The largest cohort in Kentucky is Spanish, with five of the 22 teachers teaching the language, Nash said.
“There just aren’t a lot of people from the communities where we work who go off to school and decide that they want to major in Spanish and then return and teach that at the middle school and high school level,” he said. “Our teachers are filling vacancies that have been really hard to fill.”
About 75 percent of corps members come right out of college, while the other 25 percent are career changers or leaving graduate school, he said.
Lynn Camp Principal Amy Bays said she is fortunate to have Smith and four other Teach For America Corps members at her high and middle schools.
“The real-world experience each of our Teach For America teachers brings to our school helps our students to see a much larger picture of the world than we can offer in our small, close-knit community,” she said. “The rigorous plan they must complete while they are in the Teach For America program has added to the professional development plan we have followed as a district. We are learning things from them as they are learning things from us.”
Both Selden and Smith said Teach For America chose the subject areas they would teach based on their backgrounds.
“Originally, I was terrified at the thought of teaching math in high school,” Selden said. “However, I now know that I like it as much if not better than my elementary experiences in my undergraduate program.”
She said she loves teaching and will definitely do so beyond her two-year commitment.
“I’d stay at Leslie County High School for the next 30 years, Lord willing,” she said. “I don’t think there is any other job quite as dynamic and impacting as teaching. No day is the same, no student is identical. The problems are abounding, and I’ve just chosen to try and solve some.”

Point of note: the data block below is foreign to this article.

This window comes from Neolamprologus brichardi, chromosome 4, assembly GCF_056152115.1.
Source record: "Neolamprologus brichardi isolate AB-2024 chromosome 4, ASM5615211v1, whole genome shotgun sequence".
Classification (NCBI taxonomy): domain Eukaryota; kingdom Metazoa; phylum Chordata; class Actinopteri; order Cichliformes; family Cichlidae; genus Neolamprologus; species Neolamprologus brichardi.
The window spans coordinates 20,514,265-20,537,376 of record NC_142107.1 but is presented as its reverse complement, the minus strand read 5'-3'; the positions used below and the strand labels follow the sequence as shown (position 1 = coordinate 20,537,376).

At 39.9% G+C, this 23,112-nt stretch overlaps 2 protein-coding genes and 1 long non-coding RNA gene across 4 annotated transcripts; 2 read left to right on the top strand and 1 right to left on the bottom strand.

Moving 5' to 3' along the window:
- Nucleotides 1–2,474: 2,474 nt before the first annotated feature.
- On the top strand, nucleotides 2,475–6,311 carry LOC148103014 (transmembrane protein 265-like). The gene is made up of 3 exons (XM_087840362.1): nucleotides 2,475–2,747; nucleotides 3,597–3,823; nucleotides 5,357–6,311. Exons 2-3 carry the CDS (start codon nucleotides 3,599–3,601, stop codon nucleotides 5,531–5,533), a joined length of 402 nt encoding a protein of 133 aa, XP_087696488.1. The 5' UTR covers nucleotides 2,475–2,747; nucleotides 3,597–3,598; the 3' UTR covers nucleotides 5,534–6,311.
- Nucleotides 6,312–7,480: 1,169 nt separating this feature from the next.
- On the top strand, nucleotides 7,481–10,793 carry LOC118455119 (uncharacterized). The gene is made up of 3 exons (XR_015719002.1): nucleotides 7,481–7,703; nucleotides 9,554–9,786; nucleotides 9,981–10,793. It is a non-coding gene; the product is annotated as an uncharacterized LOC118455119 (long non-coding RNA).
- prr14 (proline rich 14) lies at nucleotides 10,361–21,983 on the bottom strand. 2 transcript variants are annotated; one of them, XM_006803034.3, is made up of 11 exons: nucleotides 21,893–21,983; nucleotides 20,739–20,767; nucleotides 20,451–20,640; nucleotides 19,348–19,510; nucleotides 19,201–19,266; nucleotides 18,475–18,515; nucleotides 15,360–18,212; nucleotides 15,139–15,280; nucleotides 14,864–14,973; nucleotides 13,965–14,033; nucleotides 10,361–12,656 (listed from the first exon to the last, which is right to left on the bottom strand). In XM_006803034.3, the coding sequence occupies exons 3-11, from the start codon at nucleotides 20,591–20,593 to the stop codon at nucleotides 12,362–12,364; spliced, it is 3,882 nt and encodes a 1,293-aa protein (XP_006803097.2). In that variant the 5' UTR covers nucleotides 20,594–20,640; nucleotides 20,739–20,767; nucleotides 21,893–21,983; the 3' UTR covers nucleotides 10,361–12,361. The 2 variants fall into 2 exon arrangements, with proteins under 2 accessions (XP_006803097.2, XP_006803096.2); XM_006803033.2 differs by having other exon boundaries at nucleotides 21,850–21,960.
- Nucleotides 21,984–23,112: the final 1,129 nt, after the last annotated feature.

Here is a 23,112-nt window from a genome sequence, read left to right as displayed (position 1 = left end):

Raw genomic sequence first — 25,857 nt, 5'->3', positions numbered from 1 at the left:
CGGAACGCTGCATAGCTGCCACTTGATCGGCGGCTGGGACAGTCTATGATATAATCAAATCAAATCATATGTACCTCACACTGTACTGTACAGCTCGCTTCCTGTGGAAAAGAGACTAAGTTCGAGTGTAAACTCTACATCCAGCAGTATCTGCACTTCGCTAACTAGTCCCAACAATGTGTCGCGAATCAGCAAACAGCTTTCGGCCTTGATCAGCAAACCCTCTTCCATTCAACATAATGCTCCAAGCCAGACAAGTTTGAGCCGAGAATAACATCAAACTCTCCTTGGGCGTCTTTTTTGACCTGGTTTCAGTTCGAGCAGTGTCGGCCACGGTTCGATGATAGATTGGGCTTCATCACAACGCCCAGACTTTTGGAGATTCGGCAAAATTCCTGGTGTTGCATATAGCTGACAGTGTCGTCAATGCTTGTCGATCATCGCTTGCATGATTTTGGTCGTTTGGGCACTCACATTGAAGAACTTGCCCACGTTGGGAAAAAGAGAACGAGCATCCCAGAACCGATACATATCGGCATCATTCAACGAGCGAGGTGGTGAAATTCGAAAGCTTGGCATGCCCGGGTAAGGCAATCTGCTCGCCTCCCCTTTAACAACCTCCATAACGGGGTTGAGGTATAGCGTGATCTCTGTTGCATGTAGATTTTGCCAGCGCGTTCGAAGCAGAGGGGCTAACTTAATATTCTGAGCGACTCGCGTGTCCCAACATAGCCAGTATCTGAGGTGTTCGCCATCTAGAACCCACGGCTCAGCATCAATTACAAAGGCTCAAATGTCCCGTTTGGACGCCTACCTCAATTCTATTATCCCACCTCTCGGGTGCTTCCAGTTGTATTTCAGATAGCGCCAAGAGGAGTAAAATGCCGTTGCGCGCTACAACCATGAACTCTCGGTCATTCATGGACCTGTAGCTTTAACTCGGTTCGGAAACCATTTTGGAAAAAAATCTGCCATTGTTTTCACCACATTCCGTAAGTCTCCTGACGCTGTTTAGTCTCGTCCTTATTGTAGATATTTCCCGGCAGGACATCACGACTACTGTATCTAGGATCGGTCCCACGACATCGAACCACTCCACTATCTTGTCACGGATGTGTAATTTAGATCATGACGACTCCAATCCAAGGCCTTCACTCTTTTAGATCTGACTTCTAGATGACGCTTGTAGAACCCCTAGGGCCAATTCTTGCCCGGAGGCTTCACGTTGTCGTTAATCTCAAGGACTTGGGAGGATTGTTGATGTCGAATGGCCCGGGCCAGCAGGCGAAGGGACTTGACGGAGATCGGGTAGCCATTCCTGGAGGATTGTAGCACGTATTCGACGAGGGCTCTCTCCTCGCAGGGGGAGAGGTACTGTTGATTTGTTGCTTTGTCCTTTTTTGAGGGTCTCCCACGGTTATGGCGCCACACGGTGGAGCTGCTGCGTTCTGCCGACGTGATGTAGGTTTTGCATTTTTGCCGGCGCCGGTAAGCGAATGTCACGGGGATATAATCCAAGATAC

Selden said getting to know her students and showing them she cares about them has been the most rewarding part.
“I love the light-bulb look they get when they master a tough topic,” she added.
Selden said he has found disciplining her students to be the most challenging part of teaching.
“I know punishing them when they are wrong will teach them valuable lessons; however it’s hard for students to see punishment as a loving action,” she said. “Frequently students take it personally, and that is really tough for me.”
Smith agreed that the student-teacher relationships have been the best part of her first year teaching and she expects to teach beyond her commitment as well.
“My best moments have been seeing a kid take a challenge full on, fight and win. They grow after taking that risk. There is no better feeling than to see kids’ eyes sparkle because they understand and feel successful,” she said. “I have also loved getting to know my students. They are strong, intelligent, brave, empathetic and determined. They are the most amazing people I’ve ever known. I can’t wait to see who they become and what they do in the future. I know that they are going to change the world.”
The most challenging part is being so important in the lives of her students, Smith said.